December 29, 1987. Rehearing Denied February 3, 1988.
Appeal from the Circuit Court, Dade County, Mario Goderich, J.
Stephen Cahen, Joseph C. Segor, Miami, for appellant.
William P. Cagney III and Kiernan Fallon, Miami, Casner, Edward Roseman and Walter H. Mayo III and Gregg S. Blackburn, Boston, Mass., for appellees.
Before SCHWARTZ, C.J., and NESBITT and FERGUSON, JJ.
Although we are strongly inclined to agree with Joseph Himes that the advertising used by Brown Company Securities Corporation (Brown) was false as a matter of law, we affirm the trial court's final judgment entered after a bench trial because the final judgment is supported by substantial evidence in the record.
It would serve no purpose to set out all of the facts of this case. Suffice it to say that all of Himes's claims suffer from the same major defect. The trial court could justifiably find that Himes did not suffer any actual damages proximately caused by Brown's alleged violations of Florida's False Advertising Statute, section 817.41, Florida Statutes (1985), see § 817.41(6), Fla. Stat. (1985), Florida's Deceptive and Unfair Trade Practices Act, sections 501.201-.213, Florida Statutes (1985), see Urling v. Helms Exterminators, Inc., 468 So.2d 451 (Fla. 1st DCA 1985); Rollins, Inc. v. Heller, 454 So.2d 580 (Fla. 3d DCA 1984), review denied, 461 So.2d 114 (Fla. 1985); § 501.211(2), Fla. Stat. (1985), or by Brown's alleged fraudulent misrepresentation, breach of fiduciary duty, negligence, or breach of contract. See Sherban v. Richardson, 445 So.2d 1147 (Fla. 4th DCA 1984) (judgment in claimant's favor reversed because damages were not proximately caused by the fraudulent misrepresentation); Fryling v. Merrill Lynch, Pierce, Fenner Smith, Inc., 593 F.2d 736 (6th Cir. 1979) (stock exchange investor denied recovery where his losses from "short sale" investments were not causally related to his broker's alleged fraud); Moody v. Bache Co., 570 F.2d 523 (5th Cir. 1978) (although broker's misrepresentations induced customer to open an account with broker, broker is not liable for subsequent damages suffered where damages are not proximately caused by misrepresentation).
In arriving at our decision, we in no way condone Brown's obviously false advertising. We point out that the legislature enacted criminal penalties for violation of section 817.41, Florida Statutes (1985), see § 817.45, and has also established enforcement procedures whereby the state attorney's office or the Department of Legal Affairs may seek injunctions, declaratory judgments, actual damage awards, or civil penalties against persons violating Florida's Deceptive and Unfair Trade Practices Act, sections 501.201-.213, Florida Statutes (1985). See §§ 501.207, .2075, Fla. Stat. (1985). Consequently, the legislature must have considered just such a situation as this and has decided to leave the enforcement of those statutes in the hands of state agencies in cases where the victims have not suffered actual damages.
In addition to his claims arising out of Brown's false advertising, Himes claims to have suffered damages as a result of two missed opportunities: Brown's mishandling of a short sale request and Brown's refusal to take and execute Himes' order to purchase Eastern warrants. In Florida, unless the fact-finder is presented with evidence which will enable it to determine damages for lost profits with a reasonable degree of certainty, rather than by means of speculation and conjecture, the claimant may not recover such damages. Crain Automotive Group, Inc. v. J M Graphics, Inc., 427 So.2d 300 (Fla. 3d DCA 1983); Beverage Canners, Inc. v. Cott Corp., 372 So.2d 954 (Fla. 3d DCA 1979); Bluevack, Inc. v. Walter E. Heller Co., 331 So.2d 359 (Fla. 3d DCA 1976); Royal Typewriter Co. v. Xerographic Supplies Corp., 719 F.2d 1092, 1105 (11th Cir. 1983); Center Chemical Co. v. Avril, Inc., 392 F.2d 289 (5th Cir. 1968). Since Himes did not suffer any out-of-pocket damages, the trial court properly denied him recovery because his claimed damages for lost profits are speculative. His only claim is that Brown's actions deprived him of anticipated profits because he would have sold (or purchased, in the case of the short sale) the securities at the optimal time and earned a profit. According to Himes, had Brown correctly completed his requested transactions, he would have then sold the Eastern warrants at closing on the same day that he purchased them and completed the short sale nine months later, thereby earning a profit on both transactions. Himes did not present any evidence which would prove that he would have completed the time-sensitive transactions at precisely the correct time and we doubt whether he could have offered such proof. The evidence strongly supports Brown's position that Himes's only possible damages are speculative "lost profits" damages and are therefore not recoverable.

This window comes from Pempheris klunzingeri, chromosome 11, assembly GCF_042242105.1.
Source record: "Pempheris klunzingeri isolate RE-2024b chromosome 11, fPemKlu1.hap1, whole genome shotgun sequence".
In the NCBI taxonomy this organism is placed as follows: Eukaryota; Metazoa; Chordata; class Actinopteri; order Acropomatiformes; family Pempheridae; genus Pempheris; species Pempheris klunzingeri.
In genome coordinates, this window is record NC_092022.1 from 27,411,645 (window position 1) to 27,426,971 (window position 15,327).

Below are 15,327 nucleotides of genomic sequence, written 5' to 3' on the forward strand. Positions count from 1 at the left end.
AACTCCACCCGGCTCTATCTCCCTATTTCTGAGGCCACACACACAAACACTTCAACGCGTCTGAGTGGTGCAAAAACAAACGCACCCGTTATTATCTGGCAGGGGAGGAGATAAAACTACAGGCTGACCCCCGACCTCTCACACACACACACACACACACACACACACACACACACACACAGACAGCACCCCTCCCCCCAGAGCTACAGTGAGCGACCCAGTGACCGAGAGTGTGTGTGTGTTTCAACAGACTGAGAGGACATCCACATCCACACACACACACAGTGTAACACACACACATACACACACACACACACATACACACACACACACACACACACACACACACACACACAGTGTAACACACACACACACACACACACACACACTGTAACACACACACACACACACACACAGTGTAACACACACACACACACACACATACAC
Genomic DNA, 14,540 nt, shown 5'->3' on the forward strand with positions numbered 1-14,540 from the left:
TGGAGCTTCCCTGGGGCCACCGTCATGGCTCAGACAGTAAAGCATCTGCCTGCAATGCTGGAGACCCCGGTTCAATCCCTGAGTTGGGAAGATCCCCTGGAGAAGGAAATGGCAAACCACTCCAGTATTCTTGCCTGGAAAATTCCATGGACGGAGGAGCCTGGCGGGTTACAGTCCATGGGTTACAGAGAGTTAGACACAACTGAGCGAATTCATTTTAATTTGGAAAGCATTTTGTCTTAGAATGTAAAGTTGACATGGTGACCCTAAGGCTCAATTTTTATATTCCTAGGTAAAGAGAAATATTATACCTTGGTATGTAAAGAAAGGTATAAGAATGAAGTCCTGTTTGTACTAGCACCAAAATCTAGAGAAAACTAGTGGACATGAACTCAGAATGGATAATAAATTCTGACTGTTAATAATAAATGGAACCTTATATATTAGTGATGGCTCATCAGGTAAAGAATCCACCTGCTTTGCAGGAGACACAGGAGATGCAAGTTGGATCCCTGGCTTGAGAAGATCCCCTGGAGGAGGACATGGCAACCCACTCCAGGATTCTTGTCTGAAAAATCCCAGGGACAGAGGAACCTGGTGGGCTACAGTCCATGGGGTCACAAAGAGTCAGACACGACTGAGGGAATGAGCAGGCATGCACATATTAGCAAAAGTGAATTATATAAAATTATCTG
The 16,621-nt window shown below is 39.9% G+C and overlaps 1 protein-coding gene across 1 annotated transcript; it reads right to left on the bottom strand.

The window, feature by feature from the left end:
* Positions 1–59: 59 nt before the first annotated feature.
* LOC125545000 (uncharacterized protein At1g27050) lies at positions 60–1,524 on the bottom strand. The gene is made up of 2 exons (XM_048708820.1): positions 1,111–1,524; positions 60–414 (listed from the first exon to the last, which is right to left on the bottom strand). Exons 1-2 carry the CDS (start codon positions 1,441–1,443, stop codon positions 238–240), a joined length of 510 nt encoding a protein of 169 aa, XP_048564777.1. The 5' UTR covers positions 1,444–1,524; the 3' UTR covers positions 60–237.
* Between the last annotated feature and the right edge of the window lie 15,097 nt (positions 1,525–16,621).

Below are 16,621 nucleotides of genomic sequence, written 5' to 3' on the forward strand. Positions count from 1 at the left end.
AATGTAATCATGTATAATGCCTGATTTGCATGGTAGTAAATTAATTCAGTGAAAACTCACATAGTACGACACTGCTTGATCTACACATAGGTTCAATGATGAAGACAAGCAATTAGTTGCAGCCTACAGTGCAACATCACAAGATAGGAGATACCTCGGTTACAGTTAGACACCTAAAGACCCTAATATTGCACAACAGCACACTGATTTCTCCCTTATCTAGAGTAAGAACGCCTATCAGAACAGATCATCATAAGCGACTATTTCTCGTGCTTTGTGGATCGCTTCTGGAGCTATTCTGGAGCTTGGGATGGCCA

Although we have discussed only issues relating to damages, we note that since this appeal is from a final judgment, numerous other factual findings must be treated as having been decided in favor of Brown. In addition to the damage issue, all of those facts necessary to sustain the verdict are supported by the evidence and militate against reversal.
Accordingly, because the trial court's final judgment is supported by substantial competent evidence, we affirm the final judgment under review.